31 Maple Street
Bristol, Connecticut USA
December 4, 2022
Rev. Kristen J. Kleiman
Visualization is big these days. You know, see your success; ace that test. Vision your dreams to make them come true. Manifest your destiny; be the ball.
Long before modern psychology taught people to vision their future, the prophet Isaiah shared with God’s people God’s vision of what God’s community and world should look like.
Enemies, like the wolf and the lamb, shall all live together in peace. So too shall the calf and the lion, the cow and bear. Even little children shall have no fear of the snake and shall freely play around the home of the asp. All the world shall be a peaceable kingdom, as Bible translators entitle this passage from Isaiah.
What does peace look like to you? If you live in Bristol, it might be that the bears that are still roaming around our area live peaceably with your dog or outdoor cats.
For most of us, peace looks different than it did in Isaiah’s time. Peace might be relief from physical pain or relief from an overburdened schedule. Peace in your household might be harmony between families members or it might mean connection with someone, anyone, and relief from aching loneliness. Is your vision of peace unity in our nation and our world, the end of constant heart breaking news?
What does peace look like to you? Take a quiet moment to visualize what peace looks like to you: in your home, in your community, in your world. What does peace look like to you?
All week, I have had “Let there be peace on earth, and let it begin with me” in my head. It’s a beautiful, wonderful hymn, and yet, peace does not begin with us. Peace begins with God. Peace begins with a promise, God’s promise. Peace begins with a shoot, a branch, a little sign of hope coming out of what looked, to everyone else, like a dead, very dead, long dead stump.
And yet, this new beginning is coming. It’s coming because God promised, and God is a God who keeps God’s promises. God promised that there would be a new beginning, a new branch from the stump of Jesse, from the family of King David.
And that new would not a savior like the warrior poet King David, nor a savior like the wise and wealthy King Solomon. No, God’s Savior is filled with the Spirit of the Lord. God’s Savior embodies God’s spirit of wisdom and understanding, and “shall not judge by what his eyes see, or decide by what his ears hear; but with righteousness [and faithfulness] he shall judge” all. (Isaiah 11:3-4)
A Savior who judges might not sound like good news to you, and yet, over and over again, the Bible tells us that God is judging us. Just not judging us like the world judges us. God is not pondering if we are a useful little train, able to climb tall mountains and haul many burdens. God is not looking at our outsides and deciding if we are tall enough, short enough, big enough, or small enough. The prophet Samuel tells us that God does not see as humans see. God does not look at our outward appearances. God looks at our hearts. (1 Samuel 16:7)
God looks at our hearts. God judges our hearts. Not so we will feel bad though. God looks at our hearts; God judges our hearts; God searches our hearts so God can help us know God’s wisdom, God’s understanding; God’s peace. So we can know God’s peace.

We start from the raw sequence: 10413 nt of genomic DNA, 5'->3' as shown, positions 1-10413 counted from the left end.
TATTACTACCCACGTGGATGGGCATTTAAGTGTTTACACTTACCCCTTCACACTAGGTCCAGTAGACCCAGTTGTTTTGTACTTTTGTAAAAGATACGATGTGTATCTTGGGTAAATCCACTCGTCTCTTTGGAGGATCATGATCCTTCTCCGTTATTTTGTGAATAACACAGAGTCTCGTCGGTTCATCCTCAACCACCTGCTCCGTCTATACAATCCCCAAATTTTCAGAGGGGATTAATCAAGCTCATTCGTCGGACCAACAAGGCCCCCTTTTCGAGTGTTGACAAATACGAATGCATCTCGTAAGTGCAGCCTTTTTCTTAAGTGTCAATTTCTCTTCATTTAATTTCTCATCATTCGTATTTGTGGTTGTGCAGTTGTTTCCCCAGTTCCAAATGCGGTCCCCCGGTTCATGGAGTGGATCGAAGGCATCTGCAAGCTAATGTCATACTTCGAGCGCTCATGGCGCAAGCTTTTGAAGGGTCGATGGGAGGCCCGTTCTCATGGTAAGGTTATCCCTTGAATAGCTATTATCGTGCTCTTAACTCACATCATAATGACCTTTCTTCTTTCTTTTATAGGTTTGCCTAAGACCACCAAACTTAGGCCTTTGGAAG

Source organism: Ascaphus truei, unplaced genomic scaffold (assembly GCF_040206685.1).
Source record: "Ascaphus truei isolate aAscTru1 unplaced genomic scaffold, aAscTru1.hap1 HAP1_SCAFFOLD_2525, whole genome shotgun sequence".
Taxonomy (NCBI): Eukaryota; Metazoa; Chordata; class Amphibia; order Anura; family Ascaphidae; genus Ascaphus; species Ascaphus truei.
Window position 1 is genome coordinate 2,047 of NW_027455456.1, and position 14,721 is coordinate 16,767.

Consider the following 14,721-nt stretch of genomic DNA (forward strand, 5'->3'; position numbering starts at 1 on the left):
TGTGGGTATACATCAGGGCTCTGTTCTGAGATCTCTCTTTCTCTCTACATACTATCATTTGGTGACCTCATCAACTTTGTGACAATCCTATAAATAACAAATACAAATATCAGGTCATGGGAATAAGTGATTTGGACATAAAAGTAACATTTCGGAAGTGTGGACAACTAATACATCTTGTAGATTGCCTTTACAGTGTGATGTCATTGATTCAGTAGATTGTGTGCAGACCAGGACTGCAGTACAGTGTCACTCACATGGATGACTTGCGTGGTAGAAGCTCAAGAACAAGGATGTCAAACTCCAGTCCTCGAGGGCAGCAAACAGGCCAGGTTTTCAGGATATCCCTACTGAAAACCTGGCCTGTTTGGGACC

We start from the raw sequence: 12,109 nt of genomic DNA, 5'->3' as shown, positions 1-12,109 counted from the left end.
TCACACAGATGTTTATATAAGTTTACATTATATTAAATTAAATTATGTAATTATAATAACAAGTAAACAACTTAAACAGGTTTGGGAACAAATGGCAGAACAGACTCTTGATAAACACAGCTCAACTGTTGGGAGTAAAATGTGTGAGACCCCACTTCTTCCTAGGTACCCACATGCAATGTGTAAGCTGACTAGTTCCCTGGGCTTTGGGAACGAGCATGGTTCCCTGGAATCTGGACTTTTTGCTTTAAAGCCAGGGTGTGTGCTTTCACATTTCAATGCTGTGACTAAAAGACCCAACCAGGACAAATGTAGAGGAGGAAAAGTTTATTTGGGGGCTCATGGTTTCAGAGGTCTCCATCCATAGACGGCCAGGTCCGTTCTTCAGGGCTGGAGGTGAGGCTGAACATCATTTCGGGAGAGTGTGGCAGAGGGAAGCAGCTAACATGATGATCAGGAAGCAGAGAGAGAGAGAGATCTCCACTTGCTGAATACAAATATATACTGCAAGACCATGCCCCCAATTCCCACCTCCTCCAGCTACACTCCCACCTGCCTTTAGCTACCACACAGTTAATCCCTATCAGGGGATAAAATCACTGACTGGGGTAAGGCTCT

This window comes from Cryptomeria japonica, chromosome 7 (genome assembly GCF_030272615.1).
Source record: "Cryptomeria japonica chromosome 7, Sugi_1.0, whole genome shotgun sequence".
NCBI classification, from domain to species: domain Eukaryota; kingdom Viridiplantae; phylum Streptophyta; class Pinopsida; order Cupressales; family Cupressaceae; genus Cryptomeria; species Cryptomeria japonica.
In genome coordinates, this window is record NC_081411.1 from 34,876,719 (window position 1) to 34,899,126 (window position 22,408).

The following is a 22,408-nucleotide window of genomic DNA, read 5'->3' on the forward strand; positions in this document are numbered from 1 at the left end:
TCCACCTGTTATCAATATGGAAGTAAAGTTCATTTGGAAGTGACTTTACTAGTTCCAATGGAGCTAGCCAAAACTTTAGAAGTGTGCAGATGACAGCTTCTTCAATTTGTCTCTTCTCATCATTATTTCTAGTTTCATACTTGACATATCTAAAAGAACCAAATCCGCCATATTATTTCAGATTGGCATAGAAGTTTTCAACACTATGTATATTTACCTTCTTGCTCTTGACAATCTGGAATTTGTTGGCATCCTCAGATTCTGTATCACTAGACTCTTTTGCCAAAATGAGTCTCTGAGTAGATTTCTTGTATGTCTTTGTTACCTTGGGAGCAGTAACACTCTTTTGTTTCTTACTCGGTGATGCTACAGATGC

Because while God loves us more than we can ever imagine, God loves us too much to leave us as we are and how we are (based on Leighton Ford quote).
God loves us too much to leave us with anxiety, loneliness, frustration, strife, anger, and resentment. God looks at our hearts, judges our hearts, searches our hearts so God can help us identify which things we should let go of and which parts of us we should nurture and grow – so we can know God’s peace and live more fully in peace.
God loves us so much that God wants us to be a part of God’s peaceable kingdom, God’s peaceable community. God wants God’s vision, God’s dream to become a reality for us. God wants enemies to become companions. God wants all to feel safe and secure and to flourish. God wants a world so connected to God, so in awe of God, that there will not be any hurt or destruction. There will be only peace.
God wants that for us, and that peace begins first with knowing God, knowing God’s promises for you, knowing God’s unconditional love for you. Take a moment to pause in that knowledge. God is promising you love; God is promising you joy; God is promising you hope. Take a deep breath. Maybe close your eyes and repeat that in your head: God promises me love. God promises me joy. God promises me hope.
Do you feel a bit more peaceful than you did a moment ago?
Peace begins with God, with our relationship with God, and it grows out from us. We can only have peace in our homes, peace in our community, peace in our world when we have peace in our hearts, minds, and souls. Peace begins with God and it grows out from each one of us.
Visualize that peace. Dream it, and then live it. Fill yourself with deep moments of God’s peace, fill yourself deeply of God’s love, so you can be God’s instrument of peace and love in all the world, walking in God’s spirit of wisdom and understanding, walking in the light of the Lord.